Mockingjay was #1, The Good Dinosaur was good, but not great, Creed exceeded expectations, much like its titular character. Victor Frankenstein had technically one of the worst openings of all time. Those are the bullet points from the Thanksgiving weekend box office, and the exact totals are included in the table at the bottom of this article.
Here are 4 key takeaways:
1. Lionsgate Was Right to Split Mockingjay In Half
When you look at BoxOfficeMojo’s home page right now there is a chart keeping track of Mockingjay-Part 2‘s box office totals ($198m after 10 days) in comparison to Mockingjay-Part 1‘s ($225m after 10 days). Those are the domestic totals. If you look a little closer you’ll see that Part 2 is also trailing Part 1 worldwide ($440.7m compared to $474m). Such comparisons frame Part 2 in a negative light. Look! It can’t even keep up with Part 1, which was already the franchise’s low point, financially.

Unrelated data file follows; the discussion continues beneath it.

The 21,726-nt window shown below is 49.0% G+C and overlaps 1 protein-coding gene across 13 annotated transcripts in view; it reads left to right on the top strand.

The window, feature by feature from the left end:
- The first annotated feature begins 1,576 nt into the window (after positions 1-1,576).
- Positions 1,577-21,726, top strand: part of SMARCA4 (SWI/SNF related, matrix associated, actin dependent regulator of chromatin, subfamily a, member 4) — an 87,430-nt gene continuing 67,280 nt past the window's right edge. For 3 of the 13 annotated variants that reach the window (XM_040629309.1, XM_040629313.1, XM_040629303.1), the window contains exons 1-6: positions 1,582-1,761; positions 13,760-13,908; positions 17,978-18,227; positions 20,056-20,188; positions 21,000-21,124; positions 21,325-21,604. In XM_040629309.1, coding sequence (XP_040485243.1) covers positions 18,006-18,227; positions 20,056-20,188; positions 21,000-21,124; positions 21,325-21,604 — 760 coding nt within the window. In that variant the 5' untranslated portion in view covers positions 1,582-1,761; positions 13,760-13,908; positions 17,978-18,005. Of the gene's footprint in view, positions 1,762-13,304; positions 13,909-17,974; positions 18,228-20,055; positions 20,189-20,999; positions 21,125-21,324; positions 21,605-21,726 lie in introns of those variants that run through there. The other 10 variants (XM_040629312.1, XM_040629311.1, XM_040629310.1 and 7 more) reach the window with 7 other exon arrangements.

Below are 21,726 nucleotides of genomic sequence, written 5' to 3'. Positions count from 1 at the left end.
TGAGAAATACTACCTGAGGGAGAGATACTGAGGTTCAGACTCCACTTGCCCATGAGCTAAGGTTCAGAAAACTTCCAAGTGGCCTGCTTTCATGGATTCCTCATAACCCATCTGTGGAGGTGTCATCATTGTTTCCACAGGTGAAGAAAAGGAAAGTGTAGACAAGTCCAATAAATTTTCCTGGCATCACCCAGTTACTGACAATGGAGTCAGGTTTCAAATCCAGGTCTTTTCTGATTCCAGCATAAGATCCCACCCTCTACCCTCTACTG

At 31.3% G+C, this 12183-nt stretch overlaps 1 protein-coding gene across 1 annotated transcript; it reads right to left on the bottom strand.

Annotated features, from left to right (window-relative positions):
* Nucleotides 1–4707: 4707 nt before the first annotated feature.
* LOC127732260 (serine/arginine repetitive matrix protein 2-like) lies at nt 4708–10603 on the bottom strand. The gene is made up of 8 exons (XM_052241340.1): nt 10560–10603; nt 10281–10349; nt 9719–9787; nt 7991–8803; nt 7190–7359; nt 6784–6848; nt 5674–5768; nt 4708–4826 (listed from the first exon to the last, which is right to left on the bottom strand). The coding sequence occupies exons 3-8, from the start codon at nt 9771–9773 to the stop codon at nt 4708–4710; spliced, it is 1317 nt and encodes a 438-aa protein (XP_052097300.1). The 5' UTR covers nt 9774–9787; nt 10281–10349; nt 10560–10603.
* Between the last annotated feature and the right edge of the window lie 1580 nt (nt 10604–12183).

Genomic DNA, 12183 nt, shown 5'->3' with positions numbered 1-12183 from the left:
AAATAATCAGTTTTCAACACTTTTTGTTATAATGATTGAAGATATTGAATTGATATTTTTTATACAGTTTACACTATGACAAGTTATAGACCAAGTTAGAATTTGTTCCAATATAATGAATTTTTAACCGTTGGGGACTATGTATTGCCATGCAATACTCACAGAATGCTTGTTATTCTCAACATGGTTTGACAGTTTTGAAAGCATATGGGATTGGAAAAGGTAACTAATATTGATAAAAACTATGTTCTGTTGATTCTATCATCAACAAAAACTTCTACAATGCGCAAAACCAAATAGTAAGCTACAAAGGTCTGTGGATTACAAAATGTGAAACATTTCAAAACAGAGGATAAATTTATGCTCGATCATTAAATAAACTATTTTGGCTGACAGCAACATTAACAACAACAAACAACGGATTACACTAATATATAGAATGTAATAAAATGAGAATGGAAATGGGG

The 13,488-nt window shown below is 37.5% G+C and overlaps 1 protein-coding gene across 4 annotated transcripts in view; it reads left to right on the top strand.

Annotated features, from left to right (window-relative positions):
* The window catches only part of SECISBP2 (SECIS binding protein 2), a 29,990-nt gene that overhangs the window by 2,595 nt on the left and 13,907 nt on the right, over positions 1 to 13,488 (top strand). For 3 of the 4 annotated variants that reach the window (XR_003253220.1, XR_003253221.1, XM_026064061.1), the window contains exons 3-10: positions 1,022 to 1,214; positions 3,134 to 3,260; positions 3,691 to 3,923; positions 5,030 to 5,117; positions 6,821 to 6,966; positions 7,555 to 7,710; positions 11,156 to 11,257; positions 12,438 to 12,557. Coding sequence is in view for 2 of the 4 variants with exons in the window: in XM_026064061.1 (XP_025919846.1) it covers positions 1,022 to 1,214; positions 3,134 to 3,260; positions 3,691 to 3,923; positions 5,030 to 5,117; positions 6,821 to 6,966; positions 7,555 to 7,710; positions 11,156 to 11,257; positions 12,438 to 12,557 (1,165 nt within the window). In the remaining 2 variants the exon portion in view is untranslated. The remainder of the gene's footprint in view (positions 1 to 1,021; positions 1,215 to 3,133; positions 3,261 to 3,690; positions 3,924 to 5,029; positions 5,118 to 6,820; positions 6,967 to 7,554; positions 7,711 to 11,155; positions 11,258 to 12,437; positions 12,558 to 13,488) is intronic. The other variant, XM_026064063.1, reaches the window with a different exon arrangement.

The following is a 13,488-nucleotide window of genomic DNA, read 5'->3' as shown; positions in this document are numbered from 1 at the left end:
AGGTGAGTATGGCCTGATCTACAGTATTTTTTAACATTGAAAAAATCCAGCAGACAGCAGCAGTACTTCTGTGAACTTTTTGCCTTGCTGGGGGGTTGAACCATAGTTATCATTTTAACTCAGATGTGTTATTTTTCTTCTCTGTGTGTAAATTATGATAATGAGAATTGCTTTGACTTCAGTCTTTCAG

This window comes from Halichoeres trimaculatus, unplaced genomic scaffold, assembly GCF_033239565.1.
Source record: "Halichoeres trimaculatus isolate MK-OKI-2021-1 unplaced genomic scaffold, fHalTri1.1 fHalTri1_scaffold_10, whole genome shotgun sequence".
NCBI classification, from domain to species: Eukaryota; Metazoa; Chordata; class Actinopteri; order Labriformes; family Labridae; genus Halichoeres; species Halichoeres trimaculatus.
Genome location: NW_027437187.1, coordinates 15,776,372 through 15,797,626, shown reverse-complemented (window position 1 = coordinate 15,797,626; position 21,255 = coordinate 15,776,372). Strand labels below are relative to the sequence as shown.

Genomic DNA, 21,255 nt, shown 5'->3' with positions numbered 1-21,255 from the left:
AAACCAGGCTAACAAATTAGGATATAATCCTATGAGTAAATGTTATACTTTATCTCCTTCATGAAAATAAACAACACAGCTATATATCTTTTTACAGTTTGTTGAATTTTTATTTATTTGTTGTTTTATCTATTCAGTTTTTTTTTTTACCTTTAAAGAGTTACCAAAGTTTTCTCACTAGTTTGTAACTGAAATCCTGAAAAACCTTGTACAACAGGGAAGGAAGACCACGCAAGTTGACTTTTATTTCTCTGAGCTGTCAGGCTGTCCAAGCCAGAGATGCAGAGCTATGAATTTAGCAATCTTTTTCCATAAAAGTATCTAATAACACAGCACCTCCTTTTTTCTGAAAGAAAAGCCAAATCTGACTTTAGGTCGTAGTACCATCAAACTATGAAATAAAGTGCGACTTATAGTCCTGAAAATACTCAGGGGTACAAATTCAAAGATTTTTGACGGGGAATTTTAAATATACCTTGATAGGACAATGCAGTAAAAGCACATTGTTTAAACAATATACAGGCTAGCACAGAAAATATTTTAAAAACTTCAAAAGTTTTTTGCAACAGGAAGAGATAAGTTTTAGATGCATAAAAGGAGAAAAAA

Yeah, um, screw that. Instead, look at all the money Lionsgate would have simply been left on the table if they had never split Mockingjay in half. If they hadn’t chopped Suzanne Collin’s last book up into two movies they would have inevitably, in order to fit everything in, ended up making a very long movie thus creating a running time which would have likely dampened enjoyment and limited the number of screenings theaters could schedule in a day. Or not. Maybe they hack the last book to hell to fit it into a single movie and create something which is more pleasing to the general audience but infuriates the hardcore, not a wise move if you want that same audience to trust your brand as you look for your next big franchise.